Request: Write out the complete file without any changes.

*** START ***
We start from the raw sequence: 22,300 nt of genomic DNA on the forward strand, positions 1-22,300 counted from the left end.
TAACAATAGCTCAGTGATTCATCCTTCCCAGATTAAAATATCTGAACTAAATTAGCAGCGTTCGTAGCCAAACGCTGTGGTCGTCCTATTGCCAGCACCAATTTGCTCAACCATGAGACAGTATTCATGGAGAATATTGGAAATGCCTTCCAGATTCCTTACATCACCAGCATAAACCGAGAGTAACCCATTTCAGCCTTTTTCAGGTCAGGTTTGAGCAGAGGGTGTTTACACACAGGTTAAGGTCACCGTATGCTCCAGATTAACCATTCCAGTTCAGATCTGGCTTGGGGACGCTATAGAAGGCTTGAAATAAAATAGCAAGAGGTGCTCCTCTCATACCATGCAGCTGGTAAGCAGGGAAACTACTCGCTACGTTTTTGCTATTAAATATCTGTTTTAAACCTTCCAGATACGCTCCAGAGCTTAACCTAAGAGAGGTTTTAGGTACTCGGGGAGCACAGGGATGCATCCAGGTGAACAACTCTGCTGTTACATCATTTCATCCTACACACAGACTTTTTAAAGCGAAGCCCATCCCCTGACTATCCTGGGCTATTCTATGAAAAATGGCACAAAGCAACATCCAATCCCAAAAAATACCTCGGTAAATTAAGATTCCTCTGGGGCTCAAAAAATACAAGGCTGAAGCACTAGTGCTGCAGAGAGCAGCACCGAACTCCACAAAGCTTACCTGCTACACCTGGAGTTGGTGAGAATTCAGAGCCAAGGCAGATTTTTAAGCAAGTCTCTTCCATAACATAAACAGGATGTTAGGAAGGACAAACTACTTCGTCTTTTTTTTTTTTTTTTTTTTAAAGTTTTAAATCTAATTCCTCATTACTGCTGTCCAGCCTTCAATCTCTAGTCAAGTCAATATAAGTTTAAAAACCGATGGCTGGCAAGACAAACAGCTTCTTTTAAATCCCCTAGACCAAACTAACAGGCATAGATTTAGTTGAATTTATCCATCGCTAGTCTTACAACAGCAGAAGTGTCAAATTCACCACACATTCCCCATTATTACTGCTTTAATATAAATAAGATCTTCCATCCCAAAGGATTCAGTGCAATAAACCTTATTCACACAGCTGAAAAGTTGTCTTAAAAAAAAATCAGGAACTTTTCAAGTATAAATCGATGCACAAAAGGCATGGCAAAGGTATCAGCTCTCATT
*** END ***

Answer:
We start from the raw sequence: 22,300 nt of genomic DNA on the forward strand, positions 1-22,300 counted from the left end.
TAACAATAGCTCAGTGATTCATCCTTCCCAGATTAAAATATCTGAACTAAATTAGCAGCGTTCGTAGCCAAACGCTGTGGTCGTCCTATTGCCAGCACCAATTTGCTCAACCATGAGACAGTATTCATGGAGAATATTGGAAATGCCTTCCAGATTCCTTACATCACCAGCATAAACCGAGAGTAACCCATTTCAGCCTTTTTCAGGTCAGGTTTGAGCAGAGGGTGTTTACACACAGGTTAAGGTCACCGTATGCTCCAGATTAACCATTCCAGTTCAGATCTGGCTTGGGGACGCTATAGAAGGCTTGAAATAAAATAGCAAGAGGTGCTCCTCTCATACCATGCAGCTGGTAAGCAGGGAAACTACTCGCTACGTTTTTGCTATTAAATATCTGTTTTAAACCTTCCAGATACGCTCCAGAGCTTAACCTAAGAGAGGTTTTAGGTACTCGGGGAGCACAGGGATGCATCCAGGTGAACAACTCTGCTGTTACATCATTTCATCCTACACACAGACTTTTTAAAGCGAAGCCCATCCCCTGACTATCCTGGGCTATTCTATGAAAAATGGCACAAAGCAACATCCAATCCCAAAAAATACCTCGGTAAATTAAGATTCCTCTGGGGCTCAAAAAATACAAGGCTGAAGCACTAGTGCTGCAGAGAGCAGCACCGAACTCCACAAAGCTTACCTGCTACACCTGGAGTTGGTGAGAATTCAGAGCCAAGGCAGATTTTTAAGCAAGTCTCTTCCATAACATAAACAGGATGTTAGGAAGGACAAACTACTTCGTCTTTTTTTTTTTTTTTTTTTTAAAGTTTTAAATCTAATTCCTCATTACTGCTGTCCAGCCTTCAATCTCTAGTCAAGTCAATATAAGTTTAAAAACCGATGGCTGGCAAGACAAACAGCTTCTTTTAAATCCCCTAGACCAAACTAACAGGCATAGATTTAGTTGAATTTATCCATCGCTAGTCTTACAACAGCAGAAGTGTCAAATTCACCACACATTCCCCATTATTACTGCTTTAATATAAATAAGATCTTCCATCCCAAAGGATTCAGTGCAATAAACCTTATTCACACAGCTGAAAAGTTGTCTTAAAAAAAAATCAGGAACTTTTCAAGTATAAATCGATGCACAAAAGGCATGGCAAAGGTATCAGCTCTCATT